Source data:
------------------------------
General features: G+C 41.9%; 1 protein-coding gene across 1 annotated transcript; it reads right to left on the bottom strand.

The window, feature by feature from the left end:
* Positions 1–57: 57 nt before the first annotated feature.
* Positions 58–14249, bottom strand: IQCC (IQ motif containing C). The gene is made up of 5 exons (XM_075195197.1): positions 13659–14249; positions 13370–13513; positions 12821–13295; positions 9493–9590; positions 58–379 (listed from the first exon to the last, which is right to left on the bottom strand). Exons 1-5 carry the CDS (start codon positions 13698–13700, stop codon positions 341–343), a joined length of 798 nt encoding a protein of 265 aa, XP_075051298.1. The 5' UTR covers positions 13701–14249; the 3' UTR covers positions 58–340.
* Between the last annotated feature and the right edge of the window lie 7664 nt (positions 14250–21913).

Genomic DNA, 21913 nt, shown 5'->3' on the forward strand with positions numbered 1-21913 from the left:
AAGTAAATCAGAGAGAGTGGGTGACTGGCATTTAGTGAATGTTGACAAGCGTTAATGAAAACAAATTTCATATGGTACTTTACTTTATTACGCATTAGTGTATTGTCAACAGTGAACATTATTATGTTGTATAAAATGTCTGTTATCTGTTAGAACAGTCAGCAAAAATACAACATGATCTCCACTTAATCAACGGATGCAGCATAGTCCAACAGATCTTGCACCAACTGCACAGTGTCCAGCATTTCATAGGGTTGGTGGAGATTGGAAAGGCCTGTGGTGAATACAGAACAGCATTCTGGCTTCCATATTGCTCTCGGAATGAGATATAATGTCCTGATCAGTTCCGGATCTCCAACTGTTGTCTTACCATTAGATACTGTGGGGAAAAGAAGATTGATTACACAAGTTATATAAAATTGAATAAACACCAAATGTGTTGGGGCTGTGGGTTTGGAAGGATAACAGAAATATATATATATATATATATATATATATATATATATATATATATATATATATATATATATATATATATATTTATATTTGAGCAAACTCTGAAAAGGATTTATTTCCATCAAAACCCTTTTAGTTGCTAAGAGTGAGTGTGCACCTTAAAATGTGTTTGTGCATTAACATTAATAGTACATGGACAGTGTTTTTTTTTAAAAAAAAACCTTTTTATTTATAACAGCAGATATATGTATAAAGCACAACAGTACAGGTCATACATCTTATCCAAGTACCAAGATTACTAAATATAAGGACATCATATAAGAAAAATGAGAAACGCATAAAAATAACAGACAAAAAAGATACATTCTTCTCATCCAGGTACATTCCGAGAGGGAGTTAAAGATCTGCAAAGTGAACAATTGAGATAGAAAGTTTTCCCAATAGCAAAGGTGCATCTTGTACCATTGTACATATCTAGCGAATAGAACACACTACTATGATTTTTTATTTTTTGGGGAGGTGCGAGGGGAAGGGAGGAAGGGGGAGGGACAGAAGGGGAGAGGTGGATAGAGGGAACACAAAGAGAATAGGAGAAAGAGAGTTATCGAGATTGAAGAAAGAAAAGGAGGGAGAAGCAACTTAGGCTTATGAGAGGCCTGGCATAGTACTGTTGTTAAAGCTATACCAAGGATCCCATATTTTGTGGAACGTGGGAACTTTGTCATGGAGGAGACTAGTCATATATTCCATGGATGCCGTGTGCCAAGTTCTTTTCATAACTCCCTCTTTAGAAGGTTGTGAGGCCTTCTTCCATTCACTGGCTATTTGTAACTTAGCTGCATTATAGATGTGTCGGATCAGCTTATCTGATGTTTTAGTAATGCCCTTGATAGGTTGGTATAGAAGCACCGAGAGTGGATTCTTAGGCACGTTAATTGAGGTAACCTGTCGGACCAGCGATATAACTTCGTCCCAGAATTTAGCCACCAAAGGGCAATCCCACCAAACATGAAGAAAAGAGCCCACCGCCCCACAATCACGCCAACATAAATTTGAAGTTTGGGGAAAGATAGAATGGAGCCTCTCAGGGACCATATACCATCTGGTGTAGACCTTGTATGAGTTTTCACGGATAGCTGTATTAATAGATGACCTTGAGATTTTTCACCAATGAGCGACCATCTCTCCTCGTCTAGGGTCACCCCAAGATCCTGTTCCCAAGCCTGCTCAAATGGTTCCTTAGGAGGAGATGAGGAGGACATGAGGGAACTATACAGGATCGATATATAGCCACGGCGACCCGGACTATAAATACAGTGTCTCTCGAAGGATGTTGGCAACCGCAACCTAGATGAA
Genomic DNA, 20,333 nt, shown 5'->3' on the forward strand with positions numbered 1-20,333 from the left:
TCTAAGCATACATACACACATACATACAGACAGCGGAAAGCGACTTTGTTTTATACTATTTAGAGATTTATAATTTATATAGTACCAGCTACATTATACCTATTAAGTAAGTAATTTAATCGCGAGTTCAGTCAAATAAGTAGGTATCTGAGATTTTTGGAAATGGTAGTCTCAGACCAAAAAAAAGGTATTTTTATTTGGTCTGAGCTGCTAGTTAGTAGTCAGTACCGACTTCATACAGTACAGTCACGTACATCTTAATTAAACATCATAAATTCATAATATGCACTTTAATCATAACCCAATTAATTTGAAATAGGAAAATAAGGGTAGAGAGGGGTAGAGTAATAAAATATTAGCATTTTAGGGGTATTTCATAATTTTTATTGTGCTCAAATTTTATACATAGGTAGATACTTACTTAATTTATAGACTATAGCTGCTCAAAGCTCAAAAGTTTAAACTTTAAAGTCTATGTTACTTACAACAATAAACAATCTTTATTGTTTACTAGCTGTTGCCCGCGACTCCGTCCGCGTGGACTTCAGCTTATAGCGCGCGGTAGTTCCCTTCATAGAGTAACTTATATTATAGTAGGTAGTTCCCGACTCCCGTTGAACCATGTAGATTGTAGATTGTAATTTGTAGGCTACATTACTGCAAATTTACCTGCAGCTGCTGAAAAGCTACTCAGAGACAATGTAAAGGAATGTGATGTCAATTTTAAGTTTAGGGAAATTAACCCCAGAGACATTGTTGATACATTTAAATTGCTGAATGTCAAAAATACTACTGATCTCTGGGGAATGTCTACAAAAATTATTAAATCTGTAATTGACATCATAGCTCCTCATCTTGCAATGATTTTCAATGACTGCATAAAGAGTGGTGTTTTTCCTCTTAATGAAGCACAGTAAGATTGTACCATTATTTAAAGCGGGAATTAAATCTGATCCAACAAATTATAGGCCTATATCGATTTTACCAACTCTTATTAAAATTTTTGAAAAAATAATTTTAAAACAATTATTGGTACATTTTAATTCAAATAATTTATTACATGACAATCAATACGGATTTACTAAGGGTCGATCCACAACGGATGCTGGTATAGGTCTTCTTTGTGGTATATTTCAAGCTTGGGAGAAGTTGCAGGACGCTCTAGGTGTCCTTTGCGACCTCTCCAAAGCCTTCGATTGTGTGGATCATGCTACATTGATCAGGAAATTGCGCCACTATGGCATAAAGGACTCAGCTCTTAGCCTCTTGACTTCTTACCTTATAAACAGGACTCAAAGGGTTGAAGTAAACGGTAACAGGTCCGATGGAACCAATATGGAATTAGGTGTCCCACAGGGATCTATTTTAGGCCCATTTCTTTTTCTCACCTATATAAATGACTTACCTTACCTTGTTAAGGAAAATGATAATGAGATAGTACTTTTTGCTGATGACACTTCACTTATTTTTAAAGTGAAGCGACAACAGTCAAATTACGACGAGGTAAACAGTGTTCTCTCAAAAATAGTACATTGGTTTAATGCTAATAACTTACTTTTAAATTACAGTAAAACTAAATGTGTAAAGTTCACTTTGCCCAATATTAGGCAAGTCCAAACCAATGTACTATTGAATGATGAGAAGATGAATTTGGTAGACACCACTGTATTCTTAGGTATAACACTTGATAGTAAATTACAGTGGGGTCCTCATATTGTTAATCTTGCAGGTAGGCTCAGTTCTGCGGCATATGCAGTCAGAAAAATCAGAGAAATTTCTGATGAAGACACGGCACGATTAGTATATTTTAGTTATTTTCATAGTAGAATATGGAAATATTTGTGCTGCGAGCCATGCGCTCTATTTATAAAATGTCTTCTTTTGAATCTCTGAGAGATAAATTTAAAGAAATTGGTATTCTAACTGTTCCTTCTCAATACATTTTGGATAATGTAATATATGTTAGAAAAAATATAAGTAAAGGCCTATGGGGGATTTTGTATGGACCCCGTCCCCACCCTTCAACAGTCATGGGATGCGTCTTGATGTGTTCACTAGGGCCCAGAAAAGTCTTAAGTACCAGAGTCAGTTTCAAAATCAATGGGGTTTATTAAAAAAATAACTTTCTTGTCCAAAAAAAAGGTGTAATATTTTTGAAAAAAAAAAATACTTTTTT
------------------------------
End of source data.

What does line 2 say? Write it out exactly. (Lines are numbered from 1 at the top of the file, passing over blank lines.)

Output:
The window, feature by feature from the left end: